Cambridge Companies contributes and participates in design and construction related articles within the waste industry.
View articles, press releases, and advertisements from 2017 below.
Pitfalls of Planning Construction Projects at Existing Facilities
Waste Advantage Magazine│ May 2017
Expanding or remodeling a facility is a difficult task. Equally difficult is to determine whether to stay in operation during the construction or not. Just the thought of shutting down or impacting the operations of the current facility due to an impending construction project could cause anxiety. There are many factors that must be considered when beginning to plan a project, however, there are less issues to deal with if the facility is already shut down.
If you are looking to do work to an existing facility it is important to take into consideration the impact on the workforce, current operations, the existing building structure itself, the overall cost, and duration of the construction project and the potential risks of any remodel or expansion project.
The Impact on the Workforce
Employees are going to be impacted by the construction project no matter what. If the facility is being shut down for part of the project, they will either be furloughed or let go. If the facility is not being shut down, than it should be determined how the operations would need to change in order to accommodate the construction project. This could lead to additional shifts, changes in how people work, and changes in where the office is located, take breaks or other factors that could impact their overall productivity. Like all operations, employees are the most important asset you have, and any change in how they operate leads to a change in their engagement and morale. The most important tool to properly manage this is communication. Clearly outlining what will happen and when is very important. In addition, providing proper accommodations during the work period is important. If offices or locker rooms are being renovated, provide temporary trailers or similar areas to preserve those amenities. You must properly plan for this and work with them to ensure the transition period is managed properly in order to maintain an engaged workforce at the end of the project. Read More…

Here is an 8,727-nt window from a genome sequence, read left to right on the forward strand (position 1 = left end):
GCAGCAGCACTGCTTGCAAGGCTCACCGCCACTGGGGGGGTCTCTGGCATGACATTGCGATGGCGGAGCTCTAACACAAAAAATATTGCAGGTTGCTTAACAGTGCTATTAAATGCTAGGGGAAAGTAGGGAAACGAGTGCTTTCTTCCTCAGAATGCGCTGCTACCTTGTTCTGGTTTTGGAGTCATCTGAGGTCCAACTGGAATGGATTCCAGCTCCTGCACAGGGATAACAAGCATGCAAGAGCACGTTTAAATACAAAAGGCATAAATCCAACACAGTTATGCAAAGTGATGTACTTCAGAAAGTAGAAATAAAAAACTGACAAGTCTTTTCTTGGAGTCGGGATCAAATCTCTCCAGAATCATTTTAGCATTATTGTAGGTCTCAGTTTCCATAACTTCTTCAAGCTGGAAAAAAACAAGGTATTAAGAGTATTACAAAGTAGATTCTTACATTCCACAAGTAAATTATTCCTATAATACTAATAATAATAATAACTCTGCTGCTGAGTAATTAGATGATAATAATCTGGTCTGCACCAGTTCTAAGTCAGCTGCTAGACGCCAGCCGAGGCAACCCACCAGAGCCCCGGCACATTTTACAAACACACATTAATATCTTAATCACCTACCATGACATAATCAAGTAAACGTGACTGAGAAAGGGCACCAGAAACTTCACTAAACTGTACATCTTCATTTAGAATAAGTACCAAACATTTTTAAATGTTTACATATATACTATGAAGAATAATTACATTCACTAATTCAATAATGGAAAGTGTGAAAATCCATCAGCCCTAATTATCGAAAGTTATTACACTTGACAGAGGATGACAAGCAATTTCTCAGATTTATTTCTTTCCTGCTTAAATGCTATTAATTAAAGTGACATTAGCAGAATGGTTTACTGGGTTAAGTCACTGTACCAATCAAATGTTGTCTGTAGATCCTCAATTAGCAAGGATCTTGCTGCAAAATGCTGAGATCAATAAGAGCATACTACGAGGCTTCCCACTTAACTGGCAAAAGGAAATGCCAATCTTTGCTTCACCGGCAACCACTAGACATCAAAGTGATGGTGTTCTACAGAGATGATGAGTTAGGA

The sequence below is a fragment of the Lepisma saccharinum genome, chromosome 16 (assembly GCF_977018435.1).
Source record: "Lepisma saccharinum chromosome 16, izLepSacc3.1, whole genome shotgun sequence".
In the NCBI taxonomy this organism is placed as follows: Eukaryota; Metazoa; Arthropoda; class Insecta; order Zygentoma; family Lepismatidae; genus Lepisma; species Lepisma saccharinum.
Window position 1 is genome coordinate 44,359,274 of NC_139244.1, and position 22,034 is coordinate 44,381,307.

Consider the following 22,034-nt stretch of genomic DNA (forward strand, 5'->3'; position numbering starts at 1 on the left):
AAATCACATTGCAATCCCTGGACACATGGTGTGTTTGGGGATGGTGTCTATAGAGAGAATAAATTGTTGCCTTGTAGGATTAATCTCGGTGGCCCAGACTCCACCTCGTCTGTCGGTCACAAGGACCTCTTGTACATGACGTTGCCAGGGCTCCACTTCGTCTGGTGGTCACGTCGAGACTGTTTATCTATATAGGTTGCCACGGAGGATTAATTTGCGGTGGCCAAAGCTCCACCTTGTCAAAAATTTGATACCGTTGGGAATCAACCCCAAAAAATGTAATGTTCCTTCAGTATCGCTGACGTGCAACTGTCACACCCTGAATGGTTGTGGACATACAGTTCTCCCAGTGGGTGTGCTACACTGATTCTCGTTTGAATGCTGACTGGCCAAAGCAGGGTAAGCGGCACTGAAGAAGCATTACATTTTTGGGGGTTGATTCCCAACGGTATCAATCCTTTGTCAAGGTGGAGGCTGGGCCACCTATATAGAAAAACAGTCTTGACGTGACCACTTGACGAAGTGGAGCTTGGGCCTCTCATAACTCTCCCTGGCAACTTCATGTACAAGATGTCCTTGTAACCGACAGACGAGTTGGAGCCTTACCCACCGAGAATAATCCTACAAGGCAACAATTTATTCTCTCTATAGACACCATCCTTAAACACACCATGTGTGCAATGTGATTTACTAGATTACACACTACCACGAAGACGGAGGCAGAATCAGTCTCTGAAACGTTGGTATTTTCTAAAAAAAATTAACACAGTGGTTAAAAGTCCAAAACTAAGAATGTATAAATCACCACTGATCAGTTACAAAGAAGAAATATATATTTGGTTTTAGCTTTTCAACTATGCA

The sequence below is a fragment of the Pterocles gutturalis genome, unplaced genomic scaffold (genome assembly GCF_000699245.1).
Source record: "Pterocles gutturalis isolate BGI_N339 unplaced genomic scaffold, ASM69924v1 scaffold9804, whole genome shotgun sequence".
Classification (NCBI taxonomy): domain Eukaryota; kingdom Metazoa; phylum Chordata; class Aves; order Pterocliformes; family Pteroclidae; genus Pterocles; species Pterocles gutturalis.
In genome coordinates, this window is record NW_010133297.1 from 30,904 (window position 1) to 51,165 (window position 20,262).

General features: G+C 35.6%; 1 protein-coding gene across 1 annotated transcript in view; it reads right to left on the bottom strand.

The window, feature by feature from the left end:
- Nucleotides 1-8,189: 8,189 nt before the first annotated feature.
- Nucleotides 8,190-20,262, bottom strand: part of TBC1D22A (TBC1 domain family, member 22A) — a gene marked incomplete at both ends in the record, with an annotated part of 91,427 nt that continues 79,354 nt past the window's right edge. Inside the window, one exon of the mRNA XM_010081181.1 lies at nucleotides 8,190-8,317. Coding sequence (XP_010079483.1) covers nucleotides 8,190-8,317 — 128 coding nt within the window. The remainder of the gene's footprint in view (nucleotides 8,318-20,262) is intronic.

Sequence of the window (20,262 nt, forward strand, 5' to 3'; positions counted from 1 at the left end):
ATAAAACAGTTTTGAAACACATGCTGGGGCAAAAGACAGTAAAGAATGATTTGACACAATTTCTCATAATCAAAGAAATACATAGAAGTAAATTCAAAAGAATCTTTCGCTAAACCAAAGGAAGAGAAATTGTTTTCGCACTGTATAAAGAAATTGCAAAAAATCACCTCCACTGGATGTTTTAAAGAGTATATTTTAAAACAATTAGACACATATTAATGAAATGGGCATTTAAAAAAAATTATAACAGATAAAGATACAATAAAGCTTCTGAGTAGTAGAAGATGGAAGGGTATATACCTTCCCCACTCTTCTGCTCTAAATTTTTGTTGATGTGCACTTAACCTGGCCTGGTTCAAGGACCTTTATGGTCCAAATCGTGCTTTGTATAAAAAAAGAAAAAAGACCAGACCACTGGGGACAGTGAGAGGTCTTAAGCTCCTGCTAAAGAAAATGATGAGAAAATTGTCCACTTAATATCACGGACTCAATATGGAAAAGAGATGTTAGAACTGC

Making Way for CNG
Waste Advantage Magazine│ April 2017
Over the past few years, many hauling operations have considered switching their fleets to CNG or have already begun or completed the transition. The switch from diesel fuel to CNG can be linked to a myriad of reasons including reduced operating and maintenance costs, easier cold starting, increased reliability, municipality requirement, etc. An important consideration in the evaluation of making a switch to CNG should be regarding the steps necessary to modify an existing maintenance facility to allow these vehicles to be serviced in a code-compliant, safe manner.
Code Analysis/Required Modifications
The first steps in evaluating if converting to CNG would be right for your company would be to perform a code analysis of the facility. This analysis will need to be based on what type of services the facility will perform. There are typically three tiers of facilities that codes address:
Vehicle storage areas (indoor parking).
Minor Repair Facilities, which includes service activities that do not impact the fuel system or generate heat in excess of 750° F (welding, grinding, etc.); excludes brake repair, tire work and nighttime activities.
Major Repair Facilities, which includes areas where there will be welding, vehicle bodywork or engine overhauls.
An architect or engineer should be brought on to perform a detailed code check and establish code requirements that the building will need to address. Codes vary by State and jurisdiction, but the most common are:
International Building Code (check for State/Local amendments)
International Mechanical Code (check for State/Local amendments)
International Fire Code (check for State/Local amendments)
National Electric Code